April 06, 2019
April 06, 2019 - May 18, 2019
Subliminal Projects is pleased to present Rotary, an exhibition of new works by Grotesk, Russ Pope, and Yusuke Hanai, curated by Russ Pope. For the first time ever, these three influential artists and lauded figures in skate, surf, and art & design culture, come together to create an exhibition showcasing how their diverse aesthetics and multi-dimensional lives intersect, landing them in the same lane on the rotary.
Although each artist comes from different parts of the world, Switzerland, California and Japan, Rotary, exhibits their shared humanist view of society through drawings, paintings and sculpture, displaying the subtle and not-so-subtle messages about people and reactions to the social and political landscape.
This is Russ Pope’s second curatorial project with Subliminal Projects. He first curated a group exhibit in 2009 titled Weekend Pacifists featuring Andy Jenkins, Chris Pastras, Michael Sieben, Mike Myers and himself. Pope travels the world exhibiting in and curating art shows, and he writes frequently for publications such as Juxtapoz Magazine. He was a founder of Creature Skateboards, and Scarecrow Skateboards, and now has his own brand called Transportation Unit.
“I try to pull together artists who inspire me. I like to work with creative people who I enjoy spending time with and who share a similar work ethic.”- Russ Pope
ABOUT RUSS POPE
Russ Pope’s art draws from the social and political environment surrounding him in his daily life. Pope’s inspirations have been skateboarding, music and the creative, and the interesting people he encounters daily. His bold strokes, finite doodles and striking paintings are characterized by faces, still lifes and humorous events. From the early days in Central California skateboarding, drawing and attending punk shows, to his current life in New England, Russ has processed life and his interactions with his world through the prism of a pen and a paintbrush.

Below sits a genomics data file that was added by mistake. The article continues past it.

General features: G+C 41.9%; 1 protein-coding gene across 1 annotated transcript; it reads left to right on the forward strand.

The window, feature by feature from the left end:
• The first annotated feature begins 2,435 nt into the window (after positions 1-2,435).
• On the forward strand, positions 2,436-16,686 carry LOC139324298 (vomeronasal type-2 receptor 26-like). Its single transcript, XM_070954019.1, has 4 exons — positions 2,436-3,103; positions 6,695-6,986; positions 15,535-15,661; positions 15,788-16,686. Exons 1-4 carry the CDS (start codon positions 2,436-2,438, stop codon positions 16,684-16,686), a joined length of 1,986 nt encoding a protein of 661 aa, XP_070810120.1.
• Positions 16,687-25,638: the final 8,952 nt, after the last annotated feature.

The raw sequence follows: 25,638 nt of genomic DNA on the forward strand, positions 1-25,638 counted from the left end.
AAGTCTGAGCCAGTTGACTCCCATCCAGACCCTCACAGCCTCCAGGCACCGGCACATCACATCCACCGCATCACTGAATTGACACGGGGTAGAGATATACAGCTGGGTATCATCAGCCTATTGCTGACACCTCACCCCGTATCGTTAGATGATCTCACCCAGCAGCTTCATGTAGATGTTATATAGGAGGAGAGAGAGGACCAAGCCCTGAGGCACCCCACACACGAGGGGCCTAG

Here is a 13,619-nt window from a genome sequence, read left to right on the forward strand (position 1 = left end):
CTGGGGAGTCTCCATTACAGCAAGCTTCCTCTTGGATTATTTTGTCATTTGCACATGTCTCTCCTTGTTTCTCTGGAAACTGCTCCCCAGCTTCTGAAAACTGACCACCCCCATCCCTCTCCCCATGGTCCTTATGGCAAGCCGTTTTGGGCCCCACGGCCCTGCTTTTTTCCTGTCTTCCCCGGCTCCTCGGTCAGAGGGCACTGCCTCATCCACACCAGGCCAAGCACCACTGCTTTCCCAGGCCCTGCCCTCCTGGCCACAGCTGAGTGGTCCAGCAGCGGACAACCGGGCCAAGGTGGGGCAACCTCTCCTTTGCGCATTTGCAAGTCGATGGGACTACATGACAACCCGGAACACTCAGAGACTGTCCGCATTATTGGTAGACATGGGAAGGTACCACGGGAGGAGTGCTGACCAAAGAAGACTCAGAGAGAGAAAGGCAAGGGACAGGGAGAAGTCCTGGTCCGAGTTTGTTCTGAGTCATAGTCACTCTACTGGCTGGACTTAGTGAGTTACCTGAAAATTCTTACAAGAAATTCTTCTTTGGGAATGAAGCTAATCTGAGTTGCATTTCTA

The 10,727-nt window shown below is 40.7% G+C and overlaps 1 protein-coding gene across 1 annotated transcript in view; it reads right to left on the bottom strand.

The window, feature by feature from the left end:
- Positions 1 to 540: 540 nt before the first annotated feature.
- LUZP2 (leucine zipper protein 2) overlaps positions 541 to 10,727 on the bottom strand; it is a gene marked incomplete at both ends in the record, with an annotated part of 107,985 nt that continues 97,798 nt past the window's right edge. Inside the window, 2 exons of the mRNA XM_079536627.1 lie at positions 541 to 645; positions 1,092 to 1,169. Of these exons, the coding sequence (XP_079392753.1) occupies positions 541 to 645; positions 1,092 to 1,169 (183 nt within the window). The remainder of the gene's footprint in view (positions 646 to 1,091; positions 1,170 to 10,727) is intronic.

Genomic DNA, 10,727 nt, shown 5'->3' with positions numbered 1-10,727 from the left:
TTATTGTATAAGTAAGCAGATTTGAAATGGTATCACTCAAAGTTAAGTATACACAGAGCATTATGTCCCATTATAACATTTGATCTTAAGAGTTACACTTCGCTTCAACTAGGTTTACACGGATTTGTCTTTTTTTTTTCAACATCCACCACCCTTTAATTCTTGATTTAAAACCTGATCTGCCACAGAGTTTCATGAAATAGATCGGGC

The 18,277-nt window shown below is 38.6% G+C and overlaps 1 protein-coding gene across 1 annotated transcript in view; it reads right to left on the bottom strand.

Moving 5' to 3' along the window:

Kimou Meyer, aka Grotesk, is a Swiss-born graphic designer and artist. He specializes in the intersection of culture and sport branding and creative direction along with watercolor fine art, digital designs, and sculptures. Growing up he spent a lot of time in his parent’s wood workshops and fell in love with architecture and design. Swiss minimalist and clean design inspired him to make clear artworks, without any excessive parts that would overwhelm the simplistic form. He uses vibrant colors and impactful minimal black and white shapes. After running a successful agency in Brooklyn for 20 years, Kimou relocated to Portland, Oregon in 2019 to explore new territories.
ABOUT YUSUKE HANAI
Yusuke Hanai was born in Japan in 1978. At the age of 17 Yusuke gained a newfound passion in art after discovering the legendary artist Rick Griffin. In an effort to capture the spirit of Rick Griffin, Jack Kerouac and the ’60’s counter-culture movement of San Francisco, Yusuke left Japan for the United States in 2003 to study illustration at the Academy of Art College, San Francisco. Yusuke’s artistic breakthrough occurred at the ’06 Green Room Festival in Yokohama, Japan when Laguna Beach based Wil Pennartz, owner/curator of The Surf Gallery was so impressed with Yusuke’s sign painting that he invited him to participate in ’07 The Happening in New York City. Expanding his illustration and fine art vision beyond his nostalgic roots, Yusuke continues to capture the hearts of many people worldwide. His artistic works have been exhibited in Australia, Brazil, California, London, New York, Paris, and Tokyo. Yusuke is currently living in Japan, where he continues his artistic endeavors as an artist.
ABOUT SUBLIMINAL PROJECTS
“The driving principle of Subliminal Projects is that art should be accessible to everyone and that art can come from many different perspectives and cultural niches. Good art is good art, whether it’s done on an album cover, a skateboard, canvas, or found cardboard.” – Shepard Fairey
Subliminal Projects is a multi-functional project space and gallery established by Shepard Fairey and Blaize Blouin in 1995 as a way to introduce skateboard culture and design to the art world. The concept grew and found roots later in Los Angeles, at a time when many artists found themselves shut out by the “art scene.” Subliminal Projects emerged as a gallery that championed emerging and marginalized artists, built out of cultural importance to serve as a center for the community to openly express and spark dialogue about art, music and activism. Now located in the historic neighborhood of Echo Park, Subliminal Projects continues to offer a platform for artistic exploration and innovation.
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